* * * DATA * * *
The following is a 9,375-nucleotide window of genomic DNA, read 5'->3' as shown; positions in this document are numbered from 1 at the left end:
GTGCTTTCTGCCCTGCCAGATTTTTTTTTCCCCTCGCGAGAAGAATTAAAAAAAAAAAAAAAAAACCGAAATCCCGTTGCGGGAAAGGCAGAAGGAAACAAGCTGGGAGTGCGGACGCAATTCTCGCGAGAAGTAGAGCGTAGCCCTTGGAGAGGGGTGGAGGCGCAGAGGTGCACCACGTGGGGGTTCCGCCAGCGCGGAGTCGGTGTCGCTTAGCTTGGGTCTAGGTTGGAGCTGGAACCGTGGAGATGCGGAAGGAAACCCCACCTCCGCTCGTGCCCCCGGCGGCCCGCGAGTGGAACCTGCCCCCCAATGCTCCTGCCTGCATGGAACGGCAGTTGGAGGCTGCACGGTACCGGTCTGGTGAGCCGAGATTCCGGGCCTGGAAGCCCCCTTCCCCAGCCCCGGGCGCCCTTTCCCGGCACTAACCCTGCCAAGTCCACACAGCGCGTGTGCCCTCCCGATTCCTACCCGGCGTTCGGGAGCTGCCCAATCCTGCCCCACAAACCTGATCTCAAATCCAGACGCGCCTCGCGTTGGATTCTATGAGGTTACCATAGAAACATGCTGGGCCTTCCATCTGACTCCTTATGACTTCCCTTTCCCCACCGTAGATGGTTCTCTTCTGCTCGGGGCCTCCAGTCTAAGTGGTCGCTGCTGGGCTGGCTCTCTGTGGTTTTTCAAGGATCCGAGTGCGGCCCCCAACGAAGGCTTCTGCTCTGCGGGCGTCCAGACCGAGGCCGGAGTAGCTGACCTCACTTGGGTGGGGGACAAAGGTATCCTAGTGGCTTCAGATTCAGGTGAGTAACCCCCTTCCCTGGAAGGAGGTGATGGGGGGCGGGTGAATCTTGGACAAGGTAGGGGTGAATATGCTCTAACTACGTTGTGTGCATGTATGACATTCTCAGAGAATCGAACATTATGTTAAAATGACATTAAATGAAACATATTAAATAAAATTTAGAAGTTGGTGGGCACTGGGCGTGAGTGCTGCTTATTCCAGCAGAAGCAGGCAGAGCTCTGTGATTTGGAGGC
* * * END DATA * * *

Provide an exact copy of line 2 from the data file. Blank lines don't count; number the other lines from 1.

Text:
GTGCTTTCTGCCCTGCCAGATTTTTTTTTCCCCTCGCGAGAAGAATTAAAAAAAAAAAAAAAAAACCGAAATCCCGTTGCGGGAAAGGCAGAAGGAAACAAGCTGGGAGTGCGGACGCAATTCTCGCGAGAAGTAGAGCGTAGCCCTTGGAGAGGGGTGGAGGCGCAGAGGTGCACCACGTGGGGGTTCCGCCAGCGCGGAGTCGGTGTCGCTTAGCTTGGGTCTAGGTTGGAGCTGGAACCGTGGAGATGCGGAAGGAAACCCCACCTCCGCTCGTGCCCCCGGCGGCCCGCGAGTGGAACCTGCCCCCCAATGCTCCTGCCTGCATGGAACGGCAGTTGGAGGCTGCACGGTACCGGTCTGGTGAGCCGAGATTCCGGGCCTGGAAGCCCCCTTCCCCAGCCCCGGGCGCCCTTTCCCGGCACTAACCCTGCCAAGTCCACACAGCGCGTGTGCCCTCCCGATTCCTACCCGGCGTTCGGGAGCTGCCCAATCCTGCCCCACAAACCTGATCTCAAATCCAGACGCGCCTCGCGTTGGATTCTATGAGGTTACCATAGAAACATGCTGGGCCTTCCATCTGACTCCTTATGACTTCCCTTTCCCCACCGTAGATGGTTCTCTTCTGCTCGGGGCCTCCAGTCTAAGTGGTCGCTGCTGGGCTGGCTCTCTGTGGTTTTTCAAGGATCCGAGTGCGGCCCCCAACGAAGGCTTCTGCTCTGCGGGCGTCCAGACCGAGGCCGGAGTAGCTGACCTCACTTGGGTGGGGGACAAAGGTATCCTAGTGGCTTCAGATTCAGGTGAGTAACCCCCTTCCCTGGAAGGAGGTGATGGGGGGCGGGTGAATCTTGGACAAGGTAGGGGTGAATATGCTCTAACTACGTTGTGTGCATGTATGACATTCTCAGAGAATCGAACATTATGTTAAAATGACATTAAATGAAACATATTAAATAAAATTTAGAAGTTGGTGGGCACTGGGCGTGAGTGCTGCTTATTCCAGCAGAAGCAGGCAGAGCTCTGTGATTTGGAGGC